Noticing when a dog enters heat can be rather easy: Even just a spot of bloody discharge will tell you what you need to know. Of course, it can help to know when your dog is estimated to reach puberty, too!
- What happens when a dog is in heat? Here's a phase-by-phase breakdown
- How long does a dog stay in heat after her bleeding stops?
- How do you know when dog heat is over? Look for these signs
- How do you care for a dog in heat? Our best tips to keep her comfortable
- At what age do dogs' heat cycles begin?
- Do dogs have menopause? Will a dog's cycles stop after a certain age?
Still, many dog owners find themselves asking, "When is the end of my dog's cycle?" Learning to spot these subtle signs isn’t as obvious as other changes — like the transition from puppyhood to adulthood, for example — but we’re here to show you what to look for.
We’ll address questions such as:
- When do female dogs begin their first heat cycle?
- How long does a dog stay in heat?
- How can I tell when my dog is no longer in heat?
- What does each phase of the cycle look like?
- Do dogs go through menopause?
So, read on to learn everything you need to know to keep you and your pup as relaxed as possible during her heat cycle. With just a little TLC, and maybe an extra homemade treat or two, it’ll be a piece of cake!
At around 9 months of age, a female dog will experience her first heat cycle.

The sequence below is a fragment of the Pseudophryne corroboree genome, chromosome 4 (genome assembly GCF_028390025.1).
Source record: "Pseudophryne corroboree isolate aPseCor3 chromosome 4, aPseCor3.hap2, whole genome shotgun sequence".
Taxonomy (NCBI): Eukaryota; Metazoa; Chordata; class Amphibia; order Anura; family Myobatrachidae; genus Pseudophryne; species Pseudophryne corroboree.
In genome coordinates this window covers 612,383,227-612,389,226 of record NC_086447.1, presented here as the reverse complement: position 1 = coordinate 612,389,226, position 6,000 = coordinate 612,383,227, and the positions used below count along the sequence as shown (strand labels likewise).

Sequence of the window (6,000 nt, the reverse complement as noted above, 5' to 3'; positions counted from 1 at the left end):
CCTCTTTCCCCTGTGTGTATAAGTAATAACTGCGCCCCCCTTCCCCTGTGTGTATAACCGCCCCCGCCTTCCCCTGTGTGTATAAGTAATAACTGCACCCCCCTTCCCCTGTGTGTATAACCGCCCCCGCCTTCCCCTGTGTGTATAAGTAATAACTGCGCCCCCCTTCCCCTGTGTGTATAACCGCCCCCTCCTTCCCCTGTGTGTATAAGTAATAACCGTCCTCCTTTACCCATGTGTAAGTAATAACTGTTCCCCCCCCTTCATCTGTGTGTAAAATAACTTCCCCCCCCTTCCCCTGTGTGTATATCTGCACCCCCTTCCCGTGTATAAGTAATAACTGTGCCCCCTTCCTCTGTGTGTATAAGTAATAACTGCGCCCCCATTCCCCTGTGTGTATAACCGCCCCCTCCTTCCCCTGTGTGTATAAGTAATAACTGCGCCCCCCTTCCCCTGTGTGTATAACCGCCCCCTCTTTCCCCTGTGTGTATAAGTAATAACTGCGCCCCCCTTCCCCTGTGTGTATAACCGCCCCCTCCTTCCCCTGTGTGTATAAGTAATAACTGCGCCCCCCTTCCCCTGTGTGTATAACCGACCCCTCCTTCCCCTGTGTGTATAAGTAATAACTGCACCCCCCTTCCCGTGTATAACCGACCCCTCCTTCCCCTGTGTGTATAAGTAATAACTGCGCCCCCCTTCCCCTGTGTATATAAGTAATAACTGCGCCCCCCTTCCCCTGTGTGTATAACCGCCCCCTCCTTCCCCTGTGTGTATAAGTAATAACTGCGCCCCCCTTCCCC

Step 1: It begins with the proestrus phase, when you may notice visible changes like a swollen vulva and bloody discharge. East Central Veterinary Hospital (ECVV) explains that this is when the female will become attractive to males, but she will not be receptive to mating. In fact, she can be rather against it! This stage lasts an average of 9 days, though it can extend up to 27 days or even be skipped entirely.
Step 2: During estrus, the next phase, the female is releasing pheromones and is ready to mate. The American Kennel Club notes that she may even approach male dogs and initiate contact by offering her behind to be mounted. Her vulva will remain swollen but soften slightly, while her discharge will contain less blood. It can be more of a watery, tan, or salmon-colored liquid at this stage in the cycle.
This phase also lasts for an average of 9 days, with a much wider range of possible durations (4 to 24 days, according to ECVV). Remember, what’s normal for one dog may be totally different from the healthy cycle of another. If you're ever worried, you can always consult your vet!
By the time she reaches diestrus, your dog will stop bleeding. This is the final active phase of the heat cycle, but it marks the end of the female’s willingness to mate. She will not be receptive to males during this time, though many hormonal and physical changes are still happening in her body. ECVV states that this stage lasts around two months and is a time when the body prepares itself to either carry a fertilized egg or get ready for the next cycle.
Here’s the catch: Although a female dog may still be experiencing symptoms of being in heat, her only fertile period is during the estrus phase. These nine days (on average) will be when she wants to mate as well. So, while your dog may not be fertile when bleeding begins, she will no longer be able to conceive by the time the discharge ends.
The very same changes that mark the beginning of canine heat are also signs of the end of the cycle. You will know your dog is no longer in heat when her vulva returns to its normal size and there is no more blood-tinged discharge.